DraftKings (NASDAQ:DKNG) shareholders have been awash in headlines lately. The company announced earnings on Friday, and there’s the news Monday that it’s planning to acquire peer Golden Nugget Online Gaming (NASDAQ:GNOG) — and that the Securities and Exchange Commission has some questions about its earlier acquisition of SBTech. But for today’s article on DKNG stock, I’d like to focus in specifically on two pieces of good news investors received on Aug. 5.
As for the rest — watch for a follow-up article where I will get into all of that.
Here’s why Aug. 5 was such a wild day for DraftKings.
DKNG Stock Just Got An Upgrade
Sometimes good things happen that are beyond your control.
On Aug. 5, Penn National Gaming (NASDAQ:PENN) announced that it would pay $2 billion in cash-and-stock for Score Media and Gaming (NASDAQ:SCR). The Canadian company’s shareholders will receive $17 in cash plus 0.2398 PENN shares for each Score share held. That’s equivalent to $34 per share or an 81% premium to its Aug. 4 closing price.
For the trailing 12 months (TTM) ended May 31, 2021, Score had revenues of 23 million CAD ($18.5 million). So, Penn is paying 108x TTM sales, a hefty price to gain a better foothold in the sports betting arena.
If I’m a PENN shareholder, right about now, I’m probably wondering why the Score buy was even necessary given it owns 36% of Barstool Sports. So if it felt the need to spend $2 billion, why not acquire the remaining 64% of that company?
To me, this suggests that Penn management doubted whether it would be worth it to exercise the warrants it holds to buy majority control of Barstool in January 2023, the third anniversary of its partnership.
Or, it felt like it had to make a pre-emptive move to prevent DraftKings and its other sports-betting competitors from getting too far ahead of it in terms of market share, etc.
Either way, DraftKings shareholders should be feeling quite good about the company’s position in the North American sports betting marketplace.
Oh, and if you’re wondering, valuing DKNG at the same multiple as Score puts DraftKings’ market cap at $90.7 billion, almost 5x its current valuation.
The Other Piece of Good News
DraftKings announced a multi-year agreement with Genius Sports that gives it access to its full portfolio of global data and content. Most importantly, it gains access to the company’s NFL data products, etc.
One paragraph caught my eye in DraftKings’ press release.
“With this collaboration, DraftKings will expand its official sports data portfolio, allowing customers access to secure, authorized, and official data from top-tier leagues beyond the NFL such as the English Premier League, Liga MX and NASCAR,” the Aug. 5 press release stated.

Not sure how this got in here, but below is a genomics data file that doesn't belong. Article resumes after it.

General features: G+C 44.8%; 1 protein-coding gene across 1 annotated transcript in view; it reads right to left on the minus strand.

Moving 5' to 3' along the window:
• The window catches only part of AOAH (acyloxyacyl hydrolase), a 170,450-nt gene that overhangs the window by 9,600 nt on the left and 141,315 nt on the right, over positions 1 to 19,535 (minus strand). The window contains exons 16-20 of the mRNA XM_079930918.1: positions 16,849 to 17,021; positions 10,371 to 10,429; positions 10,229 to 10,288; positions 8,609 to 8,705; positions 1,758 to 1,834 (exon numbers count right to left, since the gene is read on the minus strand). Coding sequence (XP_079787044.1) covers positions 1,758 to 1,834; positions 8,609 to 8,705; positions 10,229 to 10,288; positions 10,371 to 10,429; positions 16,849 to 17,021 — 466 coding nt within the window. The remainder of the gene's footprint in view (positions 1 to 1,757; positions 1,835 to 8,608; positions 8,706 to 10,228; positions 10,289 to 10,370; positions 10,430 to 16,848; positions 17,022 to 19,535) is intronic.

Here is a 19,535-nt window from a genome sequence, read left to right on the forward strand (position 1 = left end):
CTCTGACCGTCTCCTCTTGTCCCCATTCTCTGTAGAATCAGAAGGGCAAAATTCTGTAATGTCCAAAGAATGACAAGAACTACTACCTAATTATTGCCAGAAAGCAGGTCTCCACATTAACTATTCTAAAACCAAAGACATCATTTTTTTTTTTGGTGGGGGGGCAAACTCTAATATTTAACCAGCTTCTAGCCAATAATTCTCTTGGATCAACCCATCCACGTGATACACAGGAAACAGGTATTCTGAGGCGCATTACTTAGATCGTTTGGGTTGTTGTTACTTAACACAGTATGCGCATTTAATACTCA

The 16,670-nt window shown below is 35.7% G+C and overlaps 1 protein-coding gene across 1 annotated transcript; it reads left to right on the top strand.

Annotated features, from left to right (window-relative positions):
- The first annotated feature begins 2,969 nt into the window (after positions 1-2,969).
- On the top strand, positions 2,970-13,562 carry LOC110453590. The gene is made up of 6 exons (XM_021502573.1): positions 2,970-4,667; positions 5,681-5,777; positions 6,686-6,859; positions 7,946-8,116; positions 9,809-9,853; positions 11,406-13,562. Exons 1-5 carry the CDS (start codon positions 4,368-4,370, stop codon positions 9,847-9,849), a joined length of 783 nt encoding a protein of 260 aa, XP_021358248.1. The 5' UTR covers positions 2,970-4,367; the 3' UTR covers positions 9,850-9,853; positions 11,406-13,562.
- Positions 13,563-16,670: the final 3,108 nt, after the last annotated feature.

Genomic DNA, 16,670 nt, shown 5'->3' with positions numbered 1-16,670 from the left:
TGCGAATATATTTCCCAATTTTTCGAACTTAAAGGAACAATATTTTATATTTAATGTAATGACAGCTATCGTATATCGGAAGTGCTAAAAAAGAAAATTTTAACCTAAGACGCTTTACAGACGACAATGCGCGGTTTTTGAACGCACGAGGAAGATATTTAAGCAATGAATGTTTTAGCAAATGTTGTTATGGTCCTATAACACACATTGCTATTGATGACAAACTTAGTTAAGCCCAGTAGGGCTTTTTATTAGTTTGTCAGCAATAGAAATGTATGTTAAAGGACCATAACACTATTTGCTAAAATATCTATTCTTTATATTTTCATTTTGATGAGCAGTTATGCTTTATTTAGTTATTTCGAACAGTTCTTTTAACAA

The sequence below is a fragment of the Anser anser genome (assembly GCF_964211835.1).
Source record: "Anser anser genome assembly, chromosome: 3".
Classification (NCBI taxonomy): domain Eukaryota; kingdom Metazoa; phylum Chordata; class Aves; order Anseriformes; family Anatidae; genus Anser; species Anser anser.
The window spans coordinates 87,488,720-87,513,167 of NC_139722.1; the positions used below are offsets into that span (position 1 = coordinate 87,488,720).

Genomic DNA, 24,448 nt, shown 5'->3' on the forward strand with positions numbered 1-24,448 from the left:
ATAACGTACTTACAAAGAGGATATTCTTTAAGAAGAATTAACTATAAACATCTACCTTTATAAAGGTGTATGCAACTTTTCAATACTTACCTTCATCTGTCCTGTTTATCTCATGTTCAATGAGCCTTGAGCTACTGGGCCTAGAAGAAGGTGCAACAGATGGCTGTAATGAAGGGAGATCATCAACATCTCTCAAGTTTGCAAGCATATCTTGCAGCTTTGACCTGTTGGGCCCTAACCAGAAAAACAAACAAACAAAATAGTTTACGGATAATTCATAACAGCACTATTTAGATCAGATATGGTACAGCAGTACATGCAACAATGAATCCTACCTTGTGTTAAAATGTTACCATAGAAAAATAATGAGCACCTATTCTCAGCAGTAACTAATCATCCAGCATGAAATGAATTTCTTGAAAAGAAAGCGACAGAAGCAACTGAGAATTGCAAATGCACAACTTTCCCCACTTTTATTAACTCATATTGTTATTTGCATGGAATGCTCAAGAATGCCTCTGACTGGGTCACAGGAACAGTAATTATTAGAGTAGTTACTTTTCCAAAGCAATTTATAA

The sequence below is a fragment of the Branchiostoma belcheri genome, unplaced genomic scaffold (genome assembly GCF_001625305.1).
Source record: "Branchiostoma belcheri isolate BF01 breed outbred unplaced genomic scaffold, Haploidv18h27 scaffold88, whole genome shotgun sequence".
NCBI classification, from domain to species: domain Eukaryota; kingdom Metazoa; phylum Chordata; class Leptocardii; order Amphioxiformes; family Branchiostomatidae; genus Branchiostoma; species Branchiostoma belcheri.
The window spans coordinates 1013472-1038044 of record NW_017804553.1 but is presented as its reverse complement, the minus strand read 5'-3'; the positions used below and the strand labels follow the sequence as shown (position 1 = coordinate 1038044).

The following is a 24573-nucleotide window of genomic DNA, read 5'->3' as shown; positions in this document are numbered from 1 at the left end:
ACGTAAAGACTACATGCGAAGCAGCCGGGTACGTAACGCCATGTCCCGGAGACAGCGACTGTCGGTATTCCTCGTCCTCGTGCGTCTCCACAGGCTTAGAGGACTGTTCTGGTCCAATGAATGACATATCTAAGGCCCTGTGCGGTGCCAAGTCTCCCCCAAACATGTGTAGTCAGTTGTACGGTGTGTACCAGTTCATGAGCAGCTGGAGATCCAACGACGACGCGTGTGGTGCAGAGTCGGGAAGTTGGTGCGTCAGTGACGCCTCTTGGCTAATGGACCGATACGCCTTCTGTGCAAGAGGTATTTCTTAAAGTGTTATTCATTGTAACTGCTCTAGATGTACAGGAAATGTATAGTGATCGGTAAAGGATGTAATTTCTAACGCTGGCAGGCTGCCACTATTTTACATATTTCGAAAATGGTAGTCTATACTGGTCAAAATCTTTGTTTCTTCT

“Through these official live streams, DraftKings users will be able to wager on hundreds of new competitions, including Argentine and Colombian soccer, and the American Hockey League, further reinforcing the business’ position as a provider of world-leading live betting products.”
Given sports betting is all about the data, this relationship positions both companies for success here in North America and internationally. Clearly, Penn sees the writing on the wall.
The Bottom Line on DKNG Stock
On the same day Penn announced its massively expensive acquisition, the company did manage to report healthy Q2 2021 results, with sales increasing by 16.8% over Q2 2019 to $1.55 billion while its adjusted EBITDAR (earnings before interest, taxes, depreciation, amortization, and rent) jumped by 44.3% to $586.6 million.
Regarding sports betting, it did say that it expects to have the Barstool Sportsbook operating in 10 states by the end of 2021. It expects to generate positive EBITDA from its digital business starting in 2023. In addition, it’s rolling out Barstool Sports sports bars with initial locations in Chicago and Philadelphia, something DraftKings is doing, starting with the Nashville and Detroit markets.
However, if you look at its first six months, Penn’s other segment, including Penn’s Interactive business, had sales of $185.6 million. Therefore, if you assume that its stand-alone racing operations, part of its other segment, contributed just 20% of the overall revenue, its interactive sales were approximately $148 million or 5% overall.
Until I know more about the rationale for the Score tie-up, I see this as a good sign for DraftKings shareholders. But, of course, only time will tell how good.
On the date of publication, Will Ashworth did not have (either directly or indirectly) any positions in the securities mentioned in this article. The opinions expressed in this article are those of the writer, subject to the InvestorPlace.com Publishing Guidelines.
Will Ashworth has written about investments full-time since 2008. Publications where he’s appeared include InvestorPlace, The Motley Fool Canada, Investopedia, Kiplinger, and several others in both the U.S. and Canada. He particularly enjoys creating model portfolios that stand the test of time. He lives in Halifax, Nova Scotia. At the time of this writing Will Ashworth did not hold a position in any of the aforementioned securities.